Authors: Mundle, CAG; Chapman, PJ

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Mundle, CAG & Chapman, PJ 2010, 'Selection of parameters for semi-arid tailings storage facility design', in R Jewell & AB Fourie (eds), Proceedings of the First International Seminar on the Reduction of Risk in the Management of Tailings and Mine Waste, Australian Centre for Geomechanics, Perth, pp. 361-374,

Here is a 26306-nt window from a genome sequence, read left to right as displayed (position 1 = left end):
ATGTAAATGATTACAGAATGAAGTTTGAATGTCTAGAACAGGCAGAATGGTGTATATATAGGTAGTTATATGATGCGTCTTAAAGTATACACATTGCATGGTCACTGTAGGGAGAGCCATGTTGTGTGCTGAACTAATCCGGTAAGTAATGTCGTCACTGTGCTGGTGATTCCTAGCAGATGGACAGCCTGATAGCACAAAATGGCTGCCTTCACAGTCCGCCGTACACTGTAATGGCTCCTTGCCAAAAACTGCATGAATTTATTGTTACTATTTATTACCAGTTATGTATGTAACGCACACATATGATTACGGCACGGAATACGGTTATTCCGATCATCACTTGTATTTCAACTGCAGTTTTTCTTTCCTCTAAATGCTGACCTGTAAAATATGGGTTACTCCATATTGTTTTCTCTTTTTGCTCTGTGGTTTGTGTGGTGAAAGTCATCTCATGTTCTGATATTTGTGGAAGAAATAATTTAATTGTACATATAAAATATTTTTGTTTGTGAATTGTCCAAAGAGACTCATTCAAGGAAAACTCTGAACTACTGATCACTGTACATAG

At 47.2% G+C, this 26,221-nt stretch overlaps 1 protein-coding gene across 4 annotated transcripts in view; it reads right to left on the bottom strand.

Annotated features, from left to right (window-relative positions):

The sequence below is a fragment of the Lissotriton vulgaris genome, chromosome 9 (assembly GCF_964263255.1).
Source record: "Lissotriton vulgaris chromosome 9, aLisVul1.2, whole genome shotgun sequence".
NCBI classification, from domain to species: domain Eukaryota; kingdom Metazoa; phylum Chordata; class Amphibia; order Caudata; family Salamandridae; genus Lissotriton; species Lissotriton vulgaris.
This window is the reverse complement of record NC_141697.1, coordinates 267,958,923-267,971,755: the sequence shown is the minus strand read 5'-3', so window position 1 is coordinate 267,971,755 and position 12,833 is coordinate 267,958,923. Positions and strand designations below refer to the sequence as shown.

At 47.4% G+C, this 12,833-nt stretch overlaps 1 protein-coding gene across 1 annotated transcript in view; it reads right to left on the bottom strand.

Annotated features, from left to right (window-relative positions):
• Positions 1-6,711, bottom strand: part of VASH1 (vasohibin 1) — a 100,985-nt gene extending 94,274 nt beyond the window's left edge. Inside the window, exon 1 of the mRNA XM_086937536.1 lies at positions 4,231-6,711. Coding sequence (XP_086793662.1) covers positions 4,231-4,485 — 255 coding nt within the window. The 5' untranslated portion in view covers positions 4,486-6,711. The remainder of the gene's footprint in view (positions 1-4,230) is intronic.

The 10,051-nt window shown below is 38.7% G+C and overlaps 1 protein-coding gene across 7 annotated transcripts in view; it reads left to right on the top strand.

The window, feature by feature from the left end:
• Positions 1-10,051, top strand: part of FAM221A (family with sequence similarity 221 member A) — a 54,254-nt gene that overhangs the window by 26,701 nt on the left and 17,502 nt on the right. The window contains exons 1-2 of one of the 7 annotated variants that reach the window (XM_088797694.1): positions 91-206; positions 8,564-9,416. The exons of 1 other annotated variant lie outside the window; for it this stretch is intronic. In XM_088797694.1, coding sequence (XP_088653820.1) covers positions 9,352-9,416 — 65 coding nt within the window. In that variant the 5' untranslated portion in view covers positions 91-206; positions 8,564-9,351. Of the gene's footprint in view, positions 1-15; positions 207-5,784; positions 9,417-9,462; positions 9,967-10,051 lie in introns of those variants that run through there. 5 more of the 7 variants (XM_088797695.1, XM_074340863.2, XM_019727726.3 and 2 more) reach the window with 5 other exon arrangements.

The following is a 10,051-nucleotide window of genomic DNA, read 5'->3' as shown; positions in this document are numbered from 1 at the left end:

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During the initial stage of tailings storage facility design, the selection of appropriate design parameters is paramount. In Western Australia, three key parameters that are typically unknown at the design stage and directly influence the design, and hence cost, of the tailings storage facility are: the beach slope that is likely to form in the field, the rate of rise at which the tailings can be placed, and the dry density that the tailings solids will achieve. This paper addresses two of these parameters, using the results of specialist test work that can be carried out at bench scale with approximately 50 kg of tailings solids to predict design parameters in the absence of site-specific field data. A summary of two cases studies is presented in which specialist tailings test work is used to predict the dry density during a typical tailings cycle, including deposition, settling, air-drying (evaporative desiccation) and consolidation. The two case studies represent tailings that display markedly different behaviour, which significantly impacts the costs associated with tailings management. This paper also presents the outcomes of a spreadsheet model, in which the data collected during the laboratory testing stage is used to more accurately predict the maximum rate of rise at which the tailings can be placed. This parameter is of significance as the rate of rise is typically limited to the rate at which sufficient evaporative desiccation occurs to allow wall raise construction to be carried out in the upstream direction, using tailings borrowed from the beach. A summary of the tests carried out and a convenient way of summarising the results are also presented.

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